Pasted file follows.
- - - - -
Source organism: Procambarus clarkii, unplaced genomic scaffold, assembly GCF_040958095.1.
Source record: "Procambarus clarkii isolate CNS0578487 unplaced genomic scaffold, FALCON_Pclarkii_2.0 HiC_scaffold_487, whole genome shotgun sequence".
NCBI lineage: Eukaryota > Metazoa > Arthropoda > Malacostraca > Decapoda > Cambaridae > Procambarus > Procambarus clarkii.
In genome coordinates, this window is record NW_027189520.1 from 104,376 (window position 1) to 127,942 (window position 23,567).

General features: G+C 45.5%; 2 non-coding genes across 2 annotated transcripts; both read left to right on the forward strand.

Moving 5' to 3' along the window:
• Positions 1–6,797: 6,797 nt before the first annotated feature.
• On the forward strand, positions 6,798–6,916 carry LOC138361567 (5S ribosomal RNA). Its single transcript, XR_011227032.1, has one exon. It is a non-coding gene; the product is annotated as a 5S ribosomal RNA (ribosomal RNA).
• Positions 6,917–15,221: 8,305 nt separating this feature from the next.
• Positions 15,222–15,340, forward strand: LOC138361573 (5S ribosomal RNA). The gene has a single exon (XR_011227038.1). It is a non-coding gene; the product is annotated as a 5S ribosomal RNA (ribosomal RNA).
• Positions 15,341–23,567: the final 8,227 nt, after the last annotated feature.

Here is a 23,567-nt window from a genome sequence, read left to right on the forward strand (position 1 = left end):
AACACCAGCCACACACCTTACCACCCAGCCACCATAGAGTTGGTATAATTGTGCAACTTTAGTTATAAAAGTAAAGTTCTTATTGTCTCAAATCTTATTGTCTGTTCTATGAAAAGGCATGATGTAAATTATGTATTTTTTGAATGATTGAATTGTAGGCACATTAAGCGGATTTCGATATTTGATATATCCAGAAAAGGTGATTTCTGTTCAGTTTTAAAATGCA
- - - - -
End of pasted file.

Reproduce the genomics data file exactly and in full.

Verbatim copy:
Source organism: Procambarus clarkii, unplaced genomic scaffold, assembly GCF_040958095.1.
Source record: "Procambarus clarkii isolate CNS0578487 unplaced genomic scaffold, FALCON_Pclarkii_2.0 HiC_scaffold_487, whole genome shotgun sequence".
NCBI lineage: Eukaryota > Metazoa > Arthropoda > Malacostraca > Decapoda > Cambaridae > Procambarus > Procambarus clarkii.
In genome coordinates, this window is record NW_027189520.1 from 104,376 (window position 1) to 127,942 (window position 23,567).

General features: G+C 45.5%; 2 non-coding genes across 2 annotated transcripts; both read left to right on the forward strand.

Moving 5' to 3' along the window:
• Positions 1–6,797: 6,797 nt before the first annotated feature.
• On the forward strand, positions 6,798–6,916 carry LOC138361567 (5S ribosomal RNA). Its single transcript, XR_011227032.1, has one exon. It is a non-coding gene; the product is annotated as a 5S ribosomal RNA (ribosomal RNA).
• Positions 6,917–15,221: 8,305 nt separating this feature from the next.
• Positions 15,222–15,340, forward strand: LOC138361573 (5S ribosomal RNA). The gene has a single exon (XR_011227038.1). It is a non-coding gene; the product is annotated as a 5S ribosomal RNA (ribosomal RNA).
• Positions 15,341–23,567: the final 8,227 nt, after the last annotated feature.

Here is a 23,567-nt window from a genome sequence, read left to right on the forward strand (position 1 = left end):
AACACCAGCCACACACCTTACCACCCAGCCACCATAGAGTTGGTATAATTGTGCAACTTTAGTTATAAAAGTAAAGTTCTTATTGTCTCAAATCTTATTGTCTGTTCTATGAAAAGGCATGATGTAAATTATGTATTTTTTGAATGATTGAATTGTAGGCACATTAAGCGGATTTCGATATTTGATATATCCAGAAAAGGTGATTTCTGTTCAGTTTTAAAATGCA